The online web store UGallery supports young and emergent artists by helping them to sell their artworks over their online plattform. To help users of the plattform to explore the vast amount of artworks more efficiently, they are currently investigating with us the possibility of top-n content-based recommendation methods within the plattform exploiting features such as artwork metadata, implicit and explicit visual features.

## 3. Dataset

UGallery provided us with an anonymized dataset of users, items and purchases (transactions) of paintings, where all users have made at least one transaction. In average, each user has bought 2-3 items in the latest years222Our collaborators at UGallery requested us not to disclose the exact dates when the data was collected..

Metadata. Artworks in the UGallery dataset were manually curated by experts. In total, there are five attributes: color (e.g. red, blue), subject (e.g. sports, travel), style (e.g. abstract, surrealism), medium (e.g. oil, acrylic), and mood (e.g. energetic, warm).

Visual Features. For each image representing a painting in the dataset we obtain features from an AlexNet DNN (Krizhevsky et al., 2012), which outputs a vector of 4,096 dimensions. We also obtain a vector of explicit visual features of attractiveness, based on the work of San Pedro et al. (San Pedro and Siersdorfer, 2009): brightness, saturation, sharpness, entropy, RGB-contrast, colorfulness and naturalness.

## 4. Experimental Setup & Results

Recommendation Methods. We compare five methods based on the features used: (1) Metadata: features based on the metadata of the items previously bought by the user, (2) DNN: features from images using the AlexNet DNN (Krizhevsky et al., 2012), (3) EVF: Explicit visual features based on attractiveness of the images (San Pedro and Siersdorfer, 2009), (4) Hyb (DNN + EVF): hybrid model using DNN and EVF features, and (5) Hyb (DNN + EVF + Metadata): hybrid model using DNN, EVF and metadata. For the hybrid recommendations, we combine scores of different sources using the BPR framework (Rendle et al., 2009). In Figure 1 we see, for instance, a user profile at the left side, besides the image embedding based on features from AlexNet DNN, and then recommendation obtained by three different methods.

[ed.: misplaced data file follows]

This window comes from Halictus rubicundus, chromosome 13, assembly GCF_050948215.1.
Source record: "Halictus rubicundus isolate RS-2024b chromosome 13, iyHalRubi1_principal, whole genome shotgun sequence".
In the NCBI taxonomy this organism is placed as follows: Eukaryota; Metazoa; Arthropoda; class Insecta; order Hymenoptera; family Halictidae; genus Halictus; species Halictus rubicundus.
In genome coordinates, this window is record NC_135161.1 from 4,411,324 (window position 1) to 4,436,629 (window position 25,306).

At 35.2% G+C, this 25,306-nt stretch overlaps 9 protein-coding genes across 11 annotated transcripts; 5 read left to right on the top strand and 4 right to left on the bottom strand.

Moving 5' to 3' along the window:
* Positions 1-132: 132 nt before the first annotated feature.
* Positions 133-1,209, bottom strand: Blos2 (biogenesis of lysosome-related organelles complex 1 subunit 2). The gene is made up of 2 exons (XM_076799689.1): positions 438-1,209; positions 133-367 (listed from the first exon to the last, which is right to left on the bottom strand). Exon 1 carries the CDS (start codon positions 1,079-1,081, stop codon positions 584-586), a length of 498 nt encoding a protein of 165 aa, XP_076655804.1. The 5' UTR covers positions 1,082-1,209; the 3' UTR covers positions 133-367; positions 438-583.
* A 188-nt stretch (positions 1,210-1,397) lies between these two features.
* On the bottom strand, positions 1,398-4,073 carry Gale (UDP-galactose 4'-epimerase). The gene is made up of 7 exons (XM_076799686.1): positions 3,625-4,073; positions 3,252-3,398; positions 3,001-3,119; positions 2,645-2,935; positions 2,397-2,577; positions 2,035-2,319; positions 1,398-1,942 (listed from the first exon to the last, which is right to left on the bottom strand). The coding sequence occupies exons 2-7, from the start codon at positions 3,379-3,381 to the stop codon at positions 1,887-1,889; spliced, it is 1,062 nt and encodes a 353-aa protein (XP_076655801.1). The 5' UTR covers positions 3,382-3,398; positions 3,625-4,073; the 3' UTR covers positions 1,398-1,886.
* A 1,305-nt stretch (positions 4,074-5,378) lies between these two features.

Evaluation. Our protocol is based on the one as introduced by Macedo et al. (Macedo et al., 2015) to evaluate recommender system accuratly in a temporal manner. We attempt to predict the items purchased in every transaction, where the training set contains all the artworks previously bought by a user just before making the transaction to be predicted. Users who have purchased exactly one artwork were remove as their would be no training instance available. Metrics. As suggested by Cremonesi et al. (Cremonesi et al., 2010) for top-n recommendations, we used and , as well as nDCG (Manning et al., 2008).

Results. Table 1 presents the results, which can be summarized as follows: (1) Visual features outperform metadata features. This result is a quite positive finding as manually crafted metadata costs time and money, (2) visual features obtained from the AlexNet DNN perform better than those based on explicit visual features. Although this result shows that DNNs do again a remarkable job in this domain, we are not too happy about it. Features obtained from an DNN such as AlexNet are latent, i.e., we cannot interpret them directly and we can not use them to explain the recommendations made (Verbert et al., 2013). Finally, (3) our experiments reveal that the hybrid method performs even best.

## 5. Conclusions

In this work we introduce content-based recommendation for physical artworks, comparing manually-curated metadata, AlexNet DNN features, and attractiveness-based visual features. Furthermore, we show that the DNN features outperform the explicit visual features and metadata. In practice this has two implications: First, there is no need to exploit metadata as visual features work better. Second, it will be difficult to provide explanations to users as explicit features work significanly worse than latend features obtain via DNNs. It would be interesting though to investigate, whether this gap can be closed in a real-world experiment. The current investigations are just based on simulations and neglect the user factor, though give a hint towards the performance of the models when no explanations are given.